The reason we have trade deficits with China and Mexico is not that “we don’t make anything anymore,” or whatever nostalgic Springsteen claptrap is popular nowadays. American manufacturers are in fact setting production and export records. The reason it seems like everything comes from China or Mexico is that the consumer goods Americans purchase in stores are not what we make. American manufacturers thrive in durable goods purchased by households and businesses: metals, machinery, automobiles, airplanes, etc. This is simple comparative advantage. America has a more skilled work force and a stronger technological base than the developing world, and specializes in products requiring them. The main reason America has trade deficits with China and Mexico is simply that China and Mexico are poor. Most Chinese and Mexicans cannot afford our products. There are, however, others who can, hence the export records. The notion that trade is responsible for American economic stagnation is nonsensical.

Meanwhile, Sanders’ ideas about trade with poorer countries are dangerously delusional. While many manufacturing jobs have moved overseas, and some are in horrendous, slave-like conditions, halting trade with the developing world would be a catastrophe for the world’s poor. If Americans stop trading with Bangladesh or Vietnam until they pass minimum wage increases, factory wages in those countries would not increase. The factories would close and move out. This would only worsen the poverty that makes Bengali and Vietnamese laborers willing to work for pennies an hour in the first place, which the spread of industry through trade has done wonders to ameliorate. It might, however, bring jobs back to the United States, which would mean favored groups in some economic sectors benefiting from the imposition of impossible expectations on the rest of the world.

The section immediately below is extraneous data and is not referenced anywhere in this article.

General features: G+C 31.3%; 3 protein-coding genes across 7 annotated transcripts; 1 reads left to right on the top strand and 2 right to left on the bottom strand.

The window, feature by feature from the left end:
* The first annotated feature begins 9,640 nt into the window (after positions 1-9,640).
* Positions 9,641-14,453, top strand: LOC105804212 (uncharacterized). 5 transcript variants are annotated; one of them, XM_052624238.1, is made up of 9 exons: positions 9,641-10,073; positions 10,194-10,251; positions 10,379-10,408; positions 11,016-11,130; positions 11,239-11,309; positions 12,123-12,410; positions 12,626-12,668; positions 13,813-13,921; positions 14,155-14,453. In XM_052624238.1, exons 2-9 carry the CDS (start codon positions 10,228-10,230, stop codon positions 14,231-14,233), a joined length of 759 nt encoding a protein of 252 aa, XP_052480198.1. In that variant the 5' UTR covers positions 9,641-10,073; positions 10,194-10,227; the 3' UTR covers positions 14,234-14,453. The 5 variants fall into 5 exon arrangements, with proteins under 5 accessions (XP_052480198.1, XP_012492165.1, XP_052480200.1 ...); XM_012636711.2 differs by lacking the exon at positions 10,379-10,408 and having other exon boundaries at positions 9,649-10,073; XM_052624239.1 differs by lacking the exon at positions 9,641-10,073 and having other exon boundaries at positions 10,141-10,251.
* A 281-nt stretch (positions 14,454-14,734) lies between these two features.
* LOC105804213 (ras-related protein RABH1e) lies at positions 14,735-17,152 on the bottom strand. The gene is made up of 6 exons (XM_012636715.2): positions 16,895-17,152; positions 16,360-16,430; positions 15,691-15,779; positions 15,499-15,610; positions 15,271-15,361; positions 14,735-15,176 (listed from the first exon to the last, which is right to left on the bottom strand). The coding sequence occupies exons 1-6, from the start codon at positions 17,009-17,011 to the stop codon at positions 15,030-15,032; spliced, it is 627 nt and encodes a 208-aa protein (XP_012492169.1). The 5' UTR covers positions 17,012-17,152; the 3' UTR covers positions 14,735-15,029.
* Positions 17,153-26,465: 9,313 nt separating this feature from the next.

Mexican-American trade provides a striking example of one-rule-for-thee, another-for-me protectionist hypocrisy, with NAFTA a bugaboo of both Trump and Sanders. Parts of NAFTA mirror Trump’s “great deals,” recreating the tax-law hypocrisy exposed by the Panama Papers. The Zapatista uprising in Chiapas, Mexico began upon the passage of NAFTA, spurred by fear that cheap corn and beef imports from the United States would destroy incomes for farmers and butchers. The Zapatistas were right to fear this, as the estimable 2015 Notre Dame graduate Billy McMahon has pointed out. American agricultural subsidies keep corn, as well as meat fed with corn, cheap, making them economical for Mexicans to import rather than purchase domestically, while stringent immigration policies prevent Mexicans from following employment opportunities across the border. Where the Zapatistas, and McMahon, go wrong is in blaming NAFTA and trade in general. The fault lies not with the ravages of capitalism but the failure of the U.S. to play by its own rules and create a free market by eliminating agricultural subsidies and easing immigration restrictions – a failure created by protectionist politicians in hoc to the agricultural lobby and restrictionist attitudes toward immigration. The U.S. government has bent the laws of economics to its will so it can experience the benefits of free markets without dealing with competition. That isn’t capitalism, it’s statism and imperialism, and it’s the sort of “winning” Trump is talking about.

There is a common thread between Sanders and Trump on trade: the imposition of draconian rules on political enemies, with selective enforcement to guarantee the happiness of each one’s clientele. This sort of arrangement is not free, or fair, or prosperous. But, provided you’re on the right team, it’s one hell of a deal.

Anyway, here’s your prize.

You deserved that.